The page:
PHOTOGRAPHING MANHATTANHENGE AND WORKING A SHOT.

If you recall a past blog post called “Plan B.” I talk about my failed attempt due to poor weather to photograph the event known as Manhattanhenge. But I did have two other nights to get the photo that I wanted to take.

In the blog post “Plan B.” I talked about how I was still able to get some street photography in since the weather was not good to photograph the sunset on that particular evening. But it also allowed me to continue, on “working a shot.”

“Working a shot” is basically going to the same location for a few days and photographing your subject until you get the shot that you want. And that was what I did to get the photo that I wanted to achieve. It took a total of three days, but each day gave me insight on how to take the best photograph that I can possibly take. It allowed me in this case to set up my framing to how I wanted it to be and it allowed me to adjust my camera settings so that I could get a shot that I would be very happy with. And the three days did allow me to check out different locations for my shot as well. As the old saying goes. “Location, location, location.” As well if you ever photographed a sunset you know that you only have a few minutes to do so. With the Manhattanhenge sunset you only have three minutes to get the shot that you want. And if you miss it, you have to wait until next year to try again. The photos below are from my two-day outing in New York City to photograph the event.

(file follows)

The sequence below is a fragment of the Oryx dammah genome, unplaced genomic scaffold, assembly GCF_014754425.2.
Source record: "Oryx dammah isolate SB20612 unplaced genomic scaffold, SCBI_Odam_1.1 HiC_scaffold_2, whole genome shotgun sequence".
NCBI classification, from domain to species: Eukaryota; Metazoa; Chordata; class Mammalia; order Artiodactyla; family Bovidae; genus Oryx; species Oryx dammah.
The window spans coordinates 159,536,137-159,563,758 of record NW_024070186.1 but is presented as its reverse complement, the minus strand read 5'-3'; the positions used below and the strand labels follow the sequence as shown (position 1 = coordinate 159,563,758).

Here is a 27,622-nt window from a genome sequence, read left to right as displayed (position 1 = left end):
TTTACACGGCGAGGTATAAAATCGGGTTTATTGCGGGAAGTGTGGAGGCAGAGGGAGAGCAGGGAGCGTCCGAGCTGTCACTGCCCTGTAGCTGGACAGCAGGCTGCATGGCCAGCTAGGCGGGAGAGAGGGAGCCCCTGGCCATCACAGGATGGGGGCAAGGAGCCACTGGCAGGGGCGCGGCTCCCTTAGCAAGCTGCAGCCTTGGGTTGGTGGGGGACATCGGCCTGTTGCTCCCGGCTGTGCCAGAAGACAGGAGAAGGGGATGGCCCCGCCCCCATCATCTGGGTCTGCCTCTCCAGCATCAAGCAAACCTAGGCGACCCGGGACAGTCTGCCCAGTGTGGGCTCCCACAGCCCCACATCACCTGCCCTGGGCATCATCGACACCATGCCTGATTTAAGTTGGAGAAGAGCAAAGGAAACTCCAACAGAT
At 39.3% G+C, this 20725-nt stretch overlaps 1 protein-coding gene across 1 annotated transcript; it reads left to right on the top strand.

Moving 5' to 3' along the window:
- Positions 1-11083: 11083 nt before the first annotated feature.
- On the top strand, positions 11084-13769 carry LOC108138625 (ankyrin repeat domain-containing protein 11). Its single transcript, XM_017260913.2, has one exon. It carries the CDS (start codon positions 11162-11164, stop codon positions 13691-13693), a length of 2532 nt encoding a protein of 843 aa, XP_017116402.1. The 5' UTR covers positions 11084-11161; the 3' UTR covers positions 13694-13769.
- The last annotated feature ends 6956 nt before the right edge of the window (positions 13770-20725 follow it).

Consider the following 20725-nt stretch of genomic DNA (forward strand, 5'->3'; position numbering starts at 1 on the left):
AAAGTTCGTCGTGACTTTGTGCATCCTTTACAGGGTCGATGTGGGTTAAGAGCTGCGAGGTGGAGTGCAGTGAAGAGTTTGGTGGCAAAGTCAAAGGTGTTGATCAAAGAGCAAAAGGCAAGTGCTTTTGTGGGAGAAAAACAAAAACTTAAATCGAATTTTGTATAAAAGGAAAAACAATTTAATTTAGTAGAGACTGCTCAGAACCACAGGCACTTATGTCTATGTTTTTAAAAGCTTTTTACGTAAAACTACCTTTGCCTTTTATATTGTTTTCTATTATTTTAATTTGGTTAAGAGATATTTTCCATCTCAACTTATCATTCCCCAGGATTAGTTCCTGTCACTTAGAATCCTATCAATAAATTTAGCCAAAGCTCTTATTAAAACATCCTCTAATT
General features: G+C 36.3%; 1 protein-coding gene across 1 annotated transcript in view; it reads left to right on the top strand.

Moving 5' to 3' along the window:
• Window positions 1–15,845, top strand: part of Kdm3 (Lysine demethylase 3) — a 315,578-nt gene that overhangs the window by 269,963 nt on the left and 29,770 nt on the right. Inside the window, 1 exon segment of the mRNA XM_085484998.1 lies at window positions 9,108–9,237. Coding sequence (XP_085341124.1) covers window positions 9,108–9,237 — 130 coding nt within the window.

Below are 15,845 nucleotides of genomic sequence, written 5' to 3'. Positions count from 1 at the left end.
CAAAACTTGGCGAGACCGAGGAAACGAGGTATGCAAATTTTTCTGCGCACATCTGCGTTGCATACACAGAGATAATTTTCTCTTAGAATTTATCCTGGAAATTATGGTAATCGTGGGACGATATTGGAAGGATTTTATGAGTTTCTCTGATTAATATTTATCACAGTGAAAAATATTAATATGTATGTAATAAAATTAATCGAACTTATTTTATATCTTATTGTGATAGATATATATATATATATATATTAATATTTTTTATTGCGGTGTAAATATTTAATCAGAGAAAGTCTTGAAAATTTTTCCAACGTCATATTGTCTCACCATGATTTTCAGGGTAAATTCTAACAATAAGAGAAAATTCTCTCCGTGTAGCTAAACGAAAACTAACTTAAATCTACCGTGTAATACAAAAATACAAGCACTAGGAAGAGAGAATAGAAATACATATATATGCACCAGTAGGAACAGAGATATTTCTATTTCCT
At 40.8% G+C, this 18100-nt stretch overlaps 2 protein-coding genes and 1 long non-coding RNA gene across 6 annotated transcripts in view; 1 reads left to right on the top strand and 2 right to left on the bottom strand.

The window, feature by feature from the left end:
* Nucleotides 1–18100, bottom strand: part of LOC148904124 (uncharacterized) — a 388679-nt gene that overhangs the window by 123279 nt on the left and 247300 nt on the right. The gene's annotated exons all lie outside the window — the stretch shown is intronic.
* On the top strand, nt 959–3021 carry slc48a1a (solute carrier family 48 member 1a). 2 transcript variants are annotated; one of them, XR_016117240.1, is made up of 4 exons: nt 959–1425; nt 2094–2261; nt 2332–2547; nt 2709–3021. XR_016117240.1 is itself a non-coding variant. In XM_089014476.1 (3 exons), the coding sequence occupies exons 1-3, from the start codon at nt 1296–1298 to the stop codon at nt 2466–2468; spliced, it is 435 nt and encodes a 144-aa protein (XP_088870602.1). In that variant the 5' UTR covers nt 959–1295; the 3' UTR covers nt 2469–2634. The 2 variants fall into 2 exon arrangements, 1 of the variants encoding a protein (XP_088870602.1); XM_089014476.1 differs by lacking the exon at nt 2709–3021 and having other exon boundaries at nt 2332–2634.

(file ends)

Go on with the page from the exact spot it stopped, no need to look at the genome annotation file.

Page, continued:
My camera configuration was the following: Canon EOS 600D with a Canon EF 80-200mm f/4.5-5.6 II lens and a Canon 55-250 mm f/ 4-5.6 IS II lens. Both with an ultraviolet-coated (UVC) filter.

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As you can see lots of people showed up for the Manhattanhenge sunset. Since I was there an hour early so that I can plan my location and framing of my shot. Other photographers were there as well in advance just waiting for the sun to go down. At one point it became a game of “peek-a-boo, I see you.” As me and other photographers started photographing each other as a way to kill time.

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During one of the two days, they was so many people out on the street that the police had to come by and clear some of the people off the street so that traffic can get through.

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This police officer knew something was going to happen on the west side of Manhattan.

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A wedding couple as well wanted to get a photo of them and the sunset when it was happening.

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I should mention that this street wedding photo that I had taken did not work out as expected for the two, for it was a day that low clouds blocked the sunset. But they did make the best of it and continued to pose for the wedding photographer.

But after planning, framing and working my shot, I finally was able to get a photograph that I was very happy with.

Manhattanhenge sunset on 42nd street Manhattan New York, Friday July 11, 2014.

Working a shot does take time and a little effort. It can take as little as 30 or as many as 600 photos to get the photo that you want. But it’s worth doing so for a photograph like the one above.

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